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No Billing in Education Class

  1. Wink No Billing in Education Class
    Medical Coding Books

    I am 99% complete wil my quote "Medical Billing and Coding" Course. The course included only a brief overview of reimbursement - CareerStep outpatient. Several people who have attended this course have been interviewed are asked what billing programs they know and one student could not pass the "Billing" test she was given, due to the fact that we really did not learn the billing aspect - again just a brief overview of reimbursement.

    What are some suggestions to get up to snuff on the billing side of Coding?

    Thank you,


  2. Smile Billing
    Hi! From my experience, billing is a must! Just an "overview" is not going to get you the job and/or career that you want. Get into a program with billing and insurance and then get certified.

  3. #3
    Hartford, CT
    I teach the billing part of a "Medical Coding & Billing" program. This is a certificate program, not a degree course. It's 18 weeks in length and I get the class for the last 5 weeks, a total of ten three hour classes. I have completely re-written the original program because I felt it did not teach what students needed to know and I also feel that 30 hours is not enough time. Maybe the students who take the course you are in (I have advised my students to do this) need to provide feedback to the insitution offering it and let them know the problems being encountered when looking for work. It won't solve your dilemma, but it could help future students.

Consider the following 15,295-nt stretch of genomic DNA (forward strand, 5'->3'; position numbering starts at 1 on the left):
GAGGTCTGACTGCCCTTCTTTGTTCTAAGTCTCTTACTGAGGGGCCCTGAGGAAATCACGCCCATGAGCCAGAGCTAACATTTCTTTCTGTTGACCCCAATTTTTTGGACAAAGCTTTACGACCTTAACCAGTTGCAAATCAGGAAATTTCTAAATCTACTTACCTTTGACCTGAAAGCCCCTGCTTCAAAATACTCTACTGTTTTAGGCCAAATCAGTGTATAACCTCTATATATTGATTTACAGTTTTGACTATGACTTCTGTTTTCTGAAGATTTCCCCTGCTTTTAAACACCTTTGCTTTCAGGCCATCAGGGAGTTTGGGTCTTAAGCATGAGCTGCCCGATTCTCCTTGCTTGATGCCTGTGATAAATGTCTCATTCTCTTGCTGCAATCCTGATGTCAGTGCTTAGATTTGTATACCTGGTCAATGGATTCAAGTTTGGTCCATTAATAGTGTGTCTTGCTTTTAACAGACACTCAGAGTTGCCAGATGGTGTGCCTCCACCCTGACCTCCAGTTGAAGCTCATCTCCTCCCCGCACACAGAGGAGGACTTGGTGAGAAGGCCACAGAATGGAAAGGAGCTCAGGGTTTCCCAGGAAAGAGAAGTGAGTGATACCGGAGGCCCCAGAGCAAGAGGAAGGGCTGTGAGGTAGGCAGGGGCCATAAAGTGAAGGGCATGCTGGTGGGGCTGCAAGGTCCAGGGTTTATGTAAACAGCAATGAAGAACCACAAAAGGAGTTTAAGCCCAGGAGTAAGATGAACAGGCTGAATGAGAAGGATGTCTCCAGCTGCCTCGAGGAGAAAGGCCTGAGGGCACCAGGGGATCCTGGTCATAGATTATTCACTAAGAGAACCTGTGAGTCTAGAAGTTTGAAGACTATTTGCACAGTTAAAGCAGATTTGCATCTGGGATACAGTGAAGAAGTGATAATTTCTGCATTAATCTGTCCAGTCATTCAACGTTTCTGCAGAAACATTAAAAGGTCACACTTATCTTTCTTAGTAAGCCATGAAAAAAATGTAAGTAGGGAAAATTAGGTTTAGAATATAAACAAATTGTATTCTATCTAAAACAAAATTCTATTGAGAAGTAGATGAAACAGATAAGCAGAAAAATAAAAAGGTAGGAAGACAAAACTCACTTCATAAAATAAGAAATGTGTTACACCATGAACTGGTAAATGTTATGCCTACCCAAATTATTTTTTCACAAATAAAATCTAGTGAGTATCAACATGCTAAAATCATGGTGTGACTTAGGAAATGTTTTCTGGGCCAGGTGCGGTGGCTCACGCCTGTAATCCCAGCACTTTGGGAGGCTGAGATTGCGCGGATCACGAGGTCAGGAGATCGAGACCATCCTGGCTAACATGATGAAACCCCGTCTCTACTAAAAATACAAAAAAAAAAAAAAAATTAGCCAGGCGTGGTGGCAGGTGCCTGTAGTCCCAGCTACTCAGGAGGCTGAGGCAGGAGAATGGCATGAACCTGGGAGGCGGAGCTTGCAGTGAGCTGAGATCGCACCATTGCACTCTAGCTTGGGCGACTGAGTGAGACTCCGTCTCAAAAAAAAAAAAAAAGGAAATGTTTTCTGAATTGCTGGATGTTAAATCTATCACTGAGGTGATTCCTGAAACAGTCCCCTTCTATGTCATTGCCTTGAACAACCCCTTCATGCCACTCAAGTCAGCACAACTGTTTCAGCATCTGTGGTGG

In the meantime, try to find a mentor. Network at your local chapter meetings and ask questions, try to become current on federal and state regulations regarding billing. As far as what billing programs you know, my feelings are this: If a company is hiring you for "data entry" you only need to know computer basics, you will need to learn the ins and outs of whatever program they use. Some are similar some are very different but if you know your way around a computer and can use programs like Word and Excel you can learn any billing software. Make sure your computer skills are up to date and show this on your resume. List any computer programs you know. To me it is more important to know how the coding affects the billing, know how to link the diagnosis and procedure codes to show medical necessity, and to be familiar with state and federal regulations. I always emphasize to my students that the nice thing about billing is you don't need to memorize everything, you just need to know where to find the answers. Visit payer websites and look up some of their policies, familiarize yourself with Medicare LCDs & NCDs. There are many ways you can learn on your own if you are motivated. CMS has web-based training classes (which by the way offer AAPC CEUs) and the classes are free. Try to emphasize the knowledge you have obtained rather than your lack of knowledge about particular billing software, and good luck.

    Doreen, CPC

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